You can learn to simmer in pain for a long time. You can grow accustomed to a tense situation and convince yourself that it is OK to stay in this hot water (so to speak). Remember the experiment with the frog in a water tank? The researcher put the water tank over a slow flame. He wanted to discover the temperature that would motivate the frog to jump out. The frog never jumped out because it stayed in the hot water until it was too late. After gradually adjusting to higher temperatures the frog died in the hot water. Are you ready to take the leap yet? Whether it is reorganization, job dissatisfaction, personal burn-out, or the need for more money, you need to make time to think about your next steps.
Think of your mind as an internet search engine. What do you type into the search box in order to find the directions to your destination? The answer is your goal. Sometimes the goal is not exact, or you have a spelling error, and you find yourself going around in circles. It frequently takes time to find the precise description of the destination. Once you figure out the destination, you can research the many potential pathways to get there. Then you can focus on the action plan for getting to the destination
Your confidence may waiver when you think about taking a step toward the future. Did you know that you can be confident in many areas of your life, and still feel that you lost your MOJO (MOtivation to Jump over Obstacles) when you set out on a new endeavor? We make judgments all the time about our ability to complete a project, use our talents, or work toward a goal. Self-confidence is our judgment of whether or not we can do something. It is a judgment, based on weighing all of our abilities, our motivation, and all the resources we can gather. Self-confidence is also based on perceptions about what we think we have within us in order to complete the task in front of us.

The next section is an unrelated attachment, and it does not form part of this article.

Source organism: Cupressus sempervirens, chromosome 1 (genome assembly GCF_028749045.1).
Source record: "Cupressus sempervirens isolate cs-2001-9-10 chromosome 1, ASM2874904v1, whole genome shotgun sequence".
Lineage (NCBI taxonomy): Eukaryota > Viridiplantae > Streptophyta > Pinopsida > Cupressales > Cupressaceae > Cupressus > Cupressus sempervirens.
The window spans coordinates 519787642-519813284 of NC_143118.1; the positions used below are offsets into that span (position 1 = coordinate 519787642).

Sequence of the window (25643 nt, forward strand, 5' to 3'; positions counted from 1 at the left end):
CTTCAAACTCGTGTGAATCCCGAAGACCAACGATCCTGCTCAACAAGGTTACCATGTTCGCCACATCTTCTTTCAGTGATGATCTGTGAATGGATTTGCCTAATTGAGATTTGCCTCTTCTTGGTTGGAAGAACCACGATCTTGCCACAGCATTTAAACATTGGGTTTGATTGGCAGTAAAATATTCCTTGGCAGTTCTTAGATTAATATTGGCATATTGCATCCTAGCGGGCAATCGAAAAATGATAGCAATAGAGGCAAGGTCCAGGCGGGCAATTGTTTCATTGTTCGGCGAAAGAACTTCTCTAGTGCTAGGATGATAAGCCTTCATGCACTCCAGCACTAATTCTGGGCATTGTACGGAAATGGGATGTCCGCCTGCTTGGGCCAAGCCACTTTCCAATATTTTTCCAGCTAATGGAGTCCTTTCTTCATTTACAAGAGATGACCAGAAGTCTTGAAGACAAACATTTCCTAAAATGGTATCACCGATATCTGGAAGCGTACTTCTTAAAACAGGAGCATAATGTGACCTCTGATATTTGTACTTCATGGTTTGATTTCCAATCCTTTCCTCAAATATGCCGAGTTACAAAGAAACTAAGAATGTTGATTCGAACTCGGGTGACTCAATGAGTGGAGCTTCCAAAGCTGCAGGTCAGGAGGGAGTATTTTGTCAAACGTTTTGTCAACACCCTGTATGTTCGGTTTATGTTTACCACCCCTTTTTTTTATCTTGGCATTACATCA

Here is a way to regain your confidence: Past experiences and successes provide a feeling of confidence in the present moment.
Look back to the time when you made a good decision, accomplished a difficult task, got a promotion, found a job, or achieved a tough goal. Write a story about what you did and how it made you feel. If you find that this experiment makes you feel proud, keep going. Look deeper at your current situation, and find some similarities to the past. For example, you are now applying for a job doing fund-raising. You look back at your past and find you completed a successful fund-raising event for your club or church, and you have real proof of your capability. If you can feel confident that you did a similar task before, you will feel that you can do it again.
Self-confidence also breeds self-confidence. In other words, the more you see yourself behaving confidently, the more confident you will become. Some people say fake it until you make it. The mind believes what you tell it. Keep feeding your mind positive examples of your confidence. So what would you do now as a confident person? What would it look like? Can you see yourself taking that action?
© 2016, Carol-Anne Minski, PhD.
This article is adapted from Carol-Anne’s new book- Focus! Get What you Want Out of Life, http://www.focuswithdrc.com/book/
Dr. C provides leadership and career development coaching for individuals that need help finding their MOJO.